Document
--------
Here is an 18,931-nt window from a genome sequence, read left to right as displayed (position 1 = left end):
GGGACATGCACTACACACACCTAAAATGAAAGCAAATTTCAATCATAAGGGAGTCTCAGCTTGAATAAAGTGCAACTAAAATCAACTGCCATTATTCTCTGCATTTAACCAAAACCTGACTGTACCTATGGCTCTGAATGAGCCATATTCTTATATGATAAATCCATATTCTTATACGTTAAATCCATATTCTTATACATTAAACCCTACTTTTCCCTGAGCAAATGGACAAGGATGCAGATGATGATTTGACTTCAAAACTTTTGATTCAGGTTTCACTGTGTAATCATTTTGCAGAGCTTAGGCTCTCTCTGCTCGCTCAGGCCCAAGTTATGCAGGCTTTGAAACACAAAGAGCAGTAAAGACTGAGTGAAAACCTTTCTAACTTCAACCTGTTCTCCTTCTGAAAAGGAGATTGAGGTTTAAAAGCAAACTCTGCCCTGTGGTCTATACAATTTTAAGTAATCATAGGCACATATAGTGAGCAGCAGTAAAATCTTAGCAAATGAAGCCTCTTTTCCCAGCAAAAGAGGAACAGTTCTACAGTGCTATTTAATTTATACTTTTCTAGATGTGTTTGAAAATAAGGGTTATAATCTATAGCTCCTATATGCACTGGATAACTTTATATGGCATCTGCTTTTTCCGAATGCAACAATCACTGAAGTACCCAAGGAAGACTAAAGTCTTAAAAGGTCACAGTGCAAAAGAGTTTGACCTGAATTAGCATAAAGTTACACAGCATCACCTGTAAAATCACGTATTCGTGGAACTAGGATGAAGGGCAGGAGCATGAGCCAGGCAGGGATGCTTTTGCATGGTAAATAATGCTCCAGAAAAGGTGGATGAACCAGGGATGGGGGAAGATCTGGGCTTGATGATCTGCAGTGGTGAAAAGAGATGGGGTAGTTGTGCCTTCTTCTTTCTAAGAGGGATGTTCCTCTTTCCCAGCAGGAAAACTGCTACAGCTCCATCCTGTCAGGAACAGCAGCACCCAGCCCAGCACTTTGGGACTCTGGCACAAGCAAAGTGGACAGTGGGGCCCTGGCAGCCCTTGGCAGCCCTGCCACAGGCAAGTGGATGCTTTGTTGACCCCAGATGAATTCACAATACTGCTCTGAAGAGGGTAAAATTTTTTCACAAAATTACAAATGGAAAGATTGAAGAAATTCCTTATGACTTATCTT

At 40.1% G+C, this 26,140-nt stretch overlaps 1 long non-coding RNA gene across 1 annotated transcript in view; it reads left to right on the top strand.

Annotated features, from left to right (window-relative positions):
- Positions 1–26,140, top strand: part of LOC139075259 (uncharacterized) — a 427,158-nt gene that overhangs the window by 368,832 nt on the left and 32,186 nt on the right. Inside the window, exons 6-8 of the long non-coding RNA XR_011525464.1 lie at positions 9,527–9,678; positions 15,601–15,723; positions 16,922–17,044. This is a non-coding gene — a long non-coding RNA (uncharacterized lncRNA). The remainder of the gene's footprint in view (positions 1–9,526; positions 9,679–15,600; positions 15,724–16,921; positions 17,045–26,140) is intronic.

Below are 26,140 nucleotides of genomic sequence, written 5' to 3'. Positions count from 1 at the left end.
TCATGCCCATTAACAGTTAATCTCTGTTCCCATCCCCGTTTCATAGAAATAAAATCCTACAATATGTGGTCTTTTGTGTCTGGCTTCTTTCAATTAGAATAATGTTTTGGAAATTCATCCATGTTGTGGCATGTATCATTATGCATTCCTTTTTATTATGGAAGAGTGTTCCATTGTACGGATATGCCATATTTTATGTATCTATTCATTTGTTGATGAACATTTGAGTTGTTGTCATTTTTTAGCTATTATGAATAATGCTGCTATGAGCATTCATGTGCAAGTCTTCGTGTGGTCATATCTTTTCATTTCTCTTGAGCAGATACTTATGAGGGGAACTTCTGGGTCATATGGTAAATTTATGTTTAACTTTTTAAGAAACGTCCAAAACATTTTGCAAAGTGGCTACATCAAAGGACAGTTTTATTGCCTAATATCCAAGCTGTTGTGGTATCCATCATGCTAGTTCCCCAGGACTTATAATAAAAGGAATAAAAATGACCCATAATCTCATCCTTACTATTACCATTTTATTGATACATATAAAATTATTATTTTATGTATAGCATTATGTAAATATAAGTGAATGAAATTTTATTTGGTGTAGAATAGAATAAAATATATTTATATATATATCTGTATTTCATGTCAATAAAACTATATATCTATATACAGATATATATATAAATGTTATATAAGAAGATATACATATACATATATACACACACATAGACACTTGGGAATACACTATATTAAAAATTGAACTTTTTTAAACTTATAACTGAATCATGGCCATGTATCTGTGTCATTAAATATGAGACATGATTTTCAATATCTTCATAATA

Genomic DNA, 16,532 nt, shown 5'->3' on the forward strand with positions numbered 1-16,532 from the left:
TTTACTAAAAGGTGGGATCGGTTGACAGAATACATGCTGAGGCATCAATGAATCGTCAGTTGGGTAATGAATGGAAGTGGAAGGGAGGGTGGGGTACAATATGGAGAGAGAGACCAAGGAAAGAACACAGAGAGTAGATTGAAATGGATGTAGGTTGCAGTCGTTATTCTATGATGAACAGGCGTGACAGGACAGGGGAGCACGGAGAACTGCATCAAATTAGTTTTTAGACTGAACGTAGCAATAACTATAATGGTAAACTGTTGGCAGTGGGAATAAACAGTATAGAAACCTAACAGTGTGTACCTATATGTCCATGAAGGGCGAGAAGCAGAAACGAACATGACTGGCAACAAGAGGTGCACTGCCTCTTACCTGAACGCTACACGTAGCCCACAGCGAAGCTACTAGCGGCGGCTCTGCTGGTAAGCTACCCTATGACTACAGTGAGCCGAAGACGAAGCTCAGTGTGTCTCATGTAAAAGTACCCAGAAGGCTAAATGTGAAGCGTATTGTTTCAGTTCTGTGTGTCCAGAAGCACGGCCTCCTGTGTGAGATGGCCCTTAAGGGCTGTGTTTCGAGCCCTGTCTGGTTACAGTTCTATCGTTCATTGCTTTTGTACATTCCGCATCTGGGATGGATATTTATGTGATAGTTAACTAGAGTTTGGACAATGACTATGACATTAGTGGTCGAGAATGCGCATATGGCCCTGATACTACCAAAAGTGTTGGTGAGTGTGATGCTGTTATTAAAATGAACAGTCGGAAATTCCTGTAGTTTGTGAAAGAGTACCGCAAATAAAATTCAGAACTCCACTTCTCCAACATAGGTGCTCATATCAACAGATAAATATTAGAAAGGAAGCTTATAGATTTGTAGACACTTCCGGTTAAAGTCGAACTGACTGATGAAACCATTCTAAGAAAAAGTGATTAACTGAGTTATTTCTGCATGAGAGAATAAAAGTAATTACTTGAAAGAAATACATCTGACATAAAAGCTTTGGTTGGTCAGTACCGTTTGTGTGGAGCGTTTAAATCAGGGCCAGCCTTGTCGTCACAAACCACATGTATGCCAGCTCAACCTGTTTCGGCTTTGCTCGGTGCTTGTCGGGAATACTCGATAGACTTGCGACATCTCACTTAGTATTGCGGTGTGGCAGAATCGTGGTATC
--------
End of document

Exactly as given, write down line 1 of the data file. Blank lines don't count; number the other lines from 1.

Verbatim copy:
Here is an 18,931-nt window from a genome sequence, read left to right as displayed (position 1 = left end):